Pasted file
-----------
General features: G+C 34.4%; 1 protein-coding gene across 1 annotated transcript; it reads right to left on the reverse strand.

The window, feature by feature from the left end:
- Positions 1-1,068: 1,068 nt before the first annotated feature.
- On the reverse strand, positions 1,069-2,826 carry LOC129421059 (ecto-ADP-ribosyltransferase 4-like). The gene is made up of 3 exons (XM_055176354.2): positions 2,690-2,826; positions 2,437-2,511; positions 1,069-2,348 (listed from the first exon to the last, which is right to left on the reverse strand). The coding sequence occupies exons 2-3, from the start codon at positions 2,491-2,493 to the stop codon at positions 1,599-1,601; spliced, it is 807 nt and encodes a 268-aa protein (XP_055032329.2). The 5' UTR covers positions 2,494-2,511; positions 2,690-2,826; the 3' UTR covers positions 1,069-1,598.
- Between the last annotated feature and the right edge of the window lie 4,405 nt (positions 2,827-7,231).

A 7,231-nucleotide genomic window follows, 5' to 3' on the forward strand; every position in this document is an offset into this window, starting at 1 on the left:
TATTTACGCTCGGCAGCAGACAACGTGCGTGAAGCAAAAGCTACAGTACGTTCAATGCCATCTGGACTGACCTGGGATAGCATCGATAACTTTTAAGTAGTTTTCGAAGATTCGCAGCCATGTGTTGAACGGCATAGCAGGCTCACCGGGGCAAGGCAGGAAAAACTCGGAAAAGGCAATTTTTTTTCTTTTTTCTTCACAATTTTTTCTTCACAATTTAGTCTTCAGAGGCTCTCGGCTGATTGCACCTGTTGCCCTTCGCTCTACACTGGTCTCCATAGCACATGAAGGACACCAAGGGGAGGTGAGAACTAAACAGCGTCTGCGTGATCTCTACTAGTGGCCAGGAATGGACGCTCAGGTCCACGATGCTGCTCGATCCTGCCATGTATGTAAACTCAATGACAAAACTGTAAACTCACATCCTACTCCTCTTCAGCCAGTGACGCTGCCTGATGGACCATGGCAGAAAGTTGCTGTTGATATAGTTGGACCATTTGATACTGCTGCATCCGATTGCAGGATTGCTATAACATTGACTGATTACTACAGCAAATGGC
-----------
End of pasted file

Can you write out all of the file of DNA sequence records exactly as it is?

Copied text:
General features: G+C 34.4%; 1 protein-coding gene across 1 annotated transcript; it reads right to left on the reverse strand.

The window, feature by feature from the left end:
- Positions 1-1,068: 1,068 nt before the first annotated feature.
- On the reverse strand, positions 1,069-2,826 carry LOC129421059 (ecto-ADP-ribosyltransferase 4-like). The gene is made up of 3 exons (XM_055176354.2): positions 2,690-2,826; positions 2,437-2,511; positions 1,069-2,348 (listed from the first exon to the last, which is right to left on the reverse strand). The coding sequence occupies exons 2-3, from the start codon at positions 2,491-2,493 to the stop codon at positions 1,599-1,601; spliced, it is 807 nt and encodes a 268-aa protein (XP_055032329.2). The 5' UTR covers positions 2,494-2,511; positions 2,690-2,826; the 3' UTR covers positions 1,069-1,598.
- Between the last annotated feature and the right edge of the window lie 4,405 nt (positions 2,827-7,231).

A 7,231-nucleotide genomic window follows, 5' to 3' on the forward strand; every position in this document is an offset into this window, starting at 1 on the left:
TATTTACGCTCGGCAGCAGACAACGTGCGTGAAGCAAAAGCTACAGTACGTTCAATGCCATCTGGACTGACCTGGGATAGCATCGATAACTTTTAAGTAGTTTTCGAAGATTCGCAGCCATGTGTTGAACGGCATAGCAGGCTCACCGGGGCAAGGCAGGAAAAACTCGGAAAAGGCAATTTTTTTTCTTTTTTCTTCACAATTTTTTCTTCACAATTTAGTCTTCAGAGGCTCTCGGCTGATTGCACCTGTTGCCCTTCGCTCTACACTGGTCTCCATAGCACATGAAGGACACCAAGGGGAGGTGAGAACTAAACAGCGTCTGCGTGATCTCTACTAGTGGCCAGGAATGGACGCTCAGGTCCACGATGCTGCTCGATCCTGCCATGTATGTAAACTCAATGACAAAACTGTAAACTCACATCCTACTCCTCTTCAGCCAGTGACGCTGCCTGATGGACCATGGCAGAAAGTTGCTGTTGATATAGTTGGACCATTTGATACTGCTGCATCCGATTGCAGGATTGCTATAACATTGACTGATTACTACAGCAAATGGC